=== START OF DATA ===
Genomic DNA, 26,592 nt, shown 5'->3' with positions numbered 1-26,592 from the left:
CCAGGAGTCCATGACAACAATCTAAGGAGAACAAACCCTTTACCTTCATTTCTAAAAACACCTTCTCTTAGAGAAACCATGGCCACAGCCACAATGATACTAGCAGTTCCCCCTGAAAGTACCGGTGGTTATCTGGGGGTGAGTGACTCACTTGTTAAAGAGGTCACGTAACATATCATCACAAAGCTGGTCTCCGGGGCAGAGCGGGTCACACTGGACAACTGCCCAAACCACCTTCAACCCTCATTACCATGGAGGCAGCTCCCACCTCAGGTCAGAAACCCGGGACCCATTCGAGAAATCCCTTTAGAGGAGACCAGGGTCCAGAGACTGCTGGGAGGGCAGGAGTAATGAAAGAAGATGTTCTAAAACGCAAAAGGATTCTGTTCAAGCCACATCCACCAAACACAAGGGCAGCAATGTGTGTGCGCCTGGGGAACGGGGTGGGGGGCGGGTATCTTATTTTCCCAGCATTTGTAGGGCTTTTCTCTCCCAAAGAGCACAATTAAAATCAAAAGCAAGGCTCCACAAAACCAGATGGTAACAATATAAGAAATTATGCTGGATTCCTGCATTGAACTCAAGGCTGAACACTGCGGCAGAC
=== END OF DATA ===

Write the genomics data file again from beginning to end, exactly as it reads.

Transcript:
Genomic DNA, 26,592 nt, shown 5'->3' with positions numbered 1-26,592 from the left:
CCAGGAGTCCATGACAACAATCTAAGGAGAACAAACCCTTTACCTTCATTTCTAAAAACACCTTCTCTTAGAGAAACCATGGCCACAGCCACAATGATACTAGCAGTTCCCCCTGAAAGTACCGGTGGTTATCTGGGGGTGAGTGACTCACTTGTTAAAGAGGTCACGTAACATATCATCACAAAGCTGGTCTCCGGGGCAGAGCGGGTCACACTGGACAACTGCCCAAACCACCTTCAACCCTCATTACCATGGAGGCAGCTCCCACCTCAGGTCAGAAACCCGGGACCCATTCGAGAAATCCCTTTAGAGGAGACCAGGGTCCAGAGACTGCTGGGAGGGCAGGAGTAATGAAAGAAGATGTTCTAAAACGCAAAAGGATTCTGTTCAAGCCACATCCACCAAACACAAGGGCAGCAATGTGTGTGCGCCTGGGGAACGGGGTGGGGGGCGGGTATCTTATTTTCCCAGCATTTGTAGGGCTTTTCTCTCCCAAAGAGCACAATTAAAATCAAAAGCAAGGCTCCACAAAACCAGATGGTAACAATATAAGAAATTATGCTGGATTCCTGCATTGAACTCAAGGCTGAACACTGCGGCAGAC